In Afghanistan, a young woman watches over her paralyzed husband and begins to reveal the stories of her life that she has kept hidden for the past 10 years. In southern Africa, a young orphan journeys away from his hometown and forms an unexpected friendship with an old Indian woman. In Italy, a man’s plans to tell his conventional family that he is gay go awry when his father has a heart attack at the dinner table.

These stories are drawn from all corners of the globe, but came to life on the silver screen at the University of Richmond this semester as part of the International Film Series (IFS), that this year celebrates its 25th anniversary.

Started in 1989 by former Dean of International Education Uliana Gabara, Director of the Media and Resource Center Paul Porterfield, and former film and drama professor Bert Cardullo, the IFS has over the years shown 407 foreign films, representing a wide range of genres from comedy to drama to action to film noir.

The lineup hasn’t always been so diverse. In its early days, the series focused on old black-and-white classics. But the organizers quickly realized that this repertoire didn’t appeal to as wide an audience as they would have liked.

“We wanted to show as complex and large an artistic representation of other countries and cultures as possible,” Gabara says. “The goal is always to have a mix of countries ... while always using the supreme criterion that it’s got to be a good movie and a good story.”

Over the years, those good stories have been drawn from more than 80 countries. Every year, Porterfield, in conjunction with the Office of International Education, combs through movie distributor catalogs and reviews from professional film journals, magazines, and newspapers such as the New York Times and the Chicago Tribune to create a lineup that will be provocative, diverse, and entertaining.

“It’s not just meant to be popular films,” says Porterfield. “It’s also meant to be films that challenge people in terms of content and how they’re made. One of the intents of this is to go places you don’t normally go, experience things you don’t normally experience, and give you a window onto the world.”

Audiences, comprising a mix of students, faculty, and community members, have responded by flocking in droves to Ukrop Auditorium, where the series took up residence in 2011. In 2012–13, more than 5,100 people attended the series, with an average of 300 viewers turning out every weekend to see the selected film, shown for free twice on Friday and once on Sunday.

Members of the Richmond community have long been an important part of the IFS, streaming to the series not only to see films that would never otherwise come to area screens, but also, for many immigrants in the region, to maintain a connection with their home cultures.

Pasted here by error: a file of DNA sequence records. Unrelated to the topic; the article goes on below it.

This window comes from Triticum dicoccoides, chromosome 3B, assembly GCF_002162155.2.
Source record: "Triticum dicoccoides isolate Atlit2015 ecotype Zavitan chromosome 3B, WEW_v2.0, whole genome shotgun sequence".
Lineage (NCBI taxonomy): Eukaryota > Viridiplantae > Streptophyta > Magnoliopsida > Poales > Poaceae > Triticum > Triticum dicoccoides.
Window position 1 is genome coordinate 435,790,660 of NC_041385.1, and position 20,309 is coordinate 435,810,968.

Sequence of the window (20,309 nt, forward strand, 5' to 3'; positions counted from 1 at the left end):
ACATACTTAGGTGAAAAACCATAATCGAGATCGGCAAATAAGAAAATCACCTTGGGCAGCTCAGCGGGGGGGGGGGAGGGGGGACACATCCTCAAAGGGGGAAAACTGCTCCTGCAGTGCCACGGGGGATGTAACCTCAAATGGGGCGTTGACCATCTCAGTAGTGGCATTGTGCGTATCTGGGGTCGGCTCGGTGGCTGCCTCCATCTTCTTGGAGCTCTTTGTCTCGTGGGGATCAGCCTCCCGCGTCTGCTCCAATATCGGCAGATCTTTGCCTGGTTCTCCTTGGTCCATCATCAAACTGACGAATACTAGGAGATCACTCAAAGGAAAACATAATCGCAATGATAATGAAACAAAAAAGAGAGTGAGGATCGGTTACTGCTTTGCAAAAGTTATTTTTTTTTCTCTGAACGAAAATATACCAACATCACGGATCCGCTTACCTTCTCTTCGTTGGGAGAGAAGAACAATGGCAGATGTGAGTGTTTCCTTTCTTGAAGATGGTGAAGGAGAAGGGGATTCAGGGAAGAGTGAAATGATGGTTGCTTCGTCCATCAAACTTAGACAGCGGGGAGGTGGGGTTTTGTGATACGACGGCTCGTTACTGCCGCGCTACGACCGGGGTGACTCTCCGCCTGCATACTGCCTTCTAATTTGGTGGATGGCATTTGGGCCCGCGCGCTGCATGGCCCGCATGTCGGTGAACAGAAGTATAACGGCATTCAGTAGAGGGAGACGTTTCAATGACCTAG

“That idea that once you come to America, you should forget the culture you came from — that has really played itself out,” says Gabara.

Jaax remembers in particular one Lebanese attendee at a previous showing: “He was so excited. ‘A film from home!’ he said.”

Among the campus community, the IFS has also supported the University’s growing emphasis on comprehensive internationalization, with a number of professors incorporating the series’ offerings into their course curricula and students interested in study abroad turning to the films for a broader glimpse of the world.

The engagement of both the regional and the University communities in the IFS has also spawned several offshoots over the years: the African Film Weekend, coordinated by Associate Professor of French Kasongo Kapanga every fall, and ChinaFest, a weekend of Chinese film held every spring. Both of these “mini-festivals,” as Jaax describes them, will next year celebrate their tenth anniversaries.

“I’m very excited about Asian cinema,” says Porterfield, who is also a film studies professor. “The filmmakers in some of those areas have had some difficulty making films because of political reasons, and to get their films distributed is a challenge, but they’re making terrific films.”

Both Porterfield and Gabara hope to see the IFS continue to grow, particularly as the University’s Film Studies Program, created in 2010, expands.

“[We have] a very profound conviction that film is a very important aspect of culture and of art and that it needs to be part of the education and entertainment of the University community,” says Gabara.
For Jaax, international films are one of the best vehicles available for this mix of enjoyment and learning.

“The movies are shown in the original language with subtitles, and you really become immersed in the culture, because that language over the course of the film becomes music,” she says. “I think that’s the magic of cinema: you become engrossed in the story.”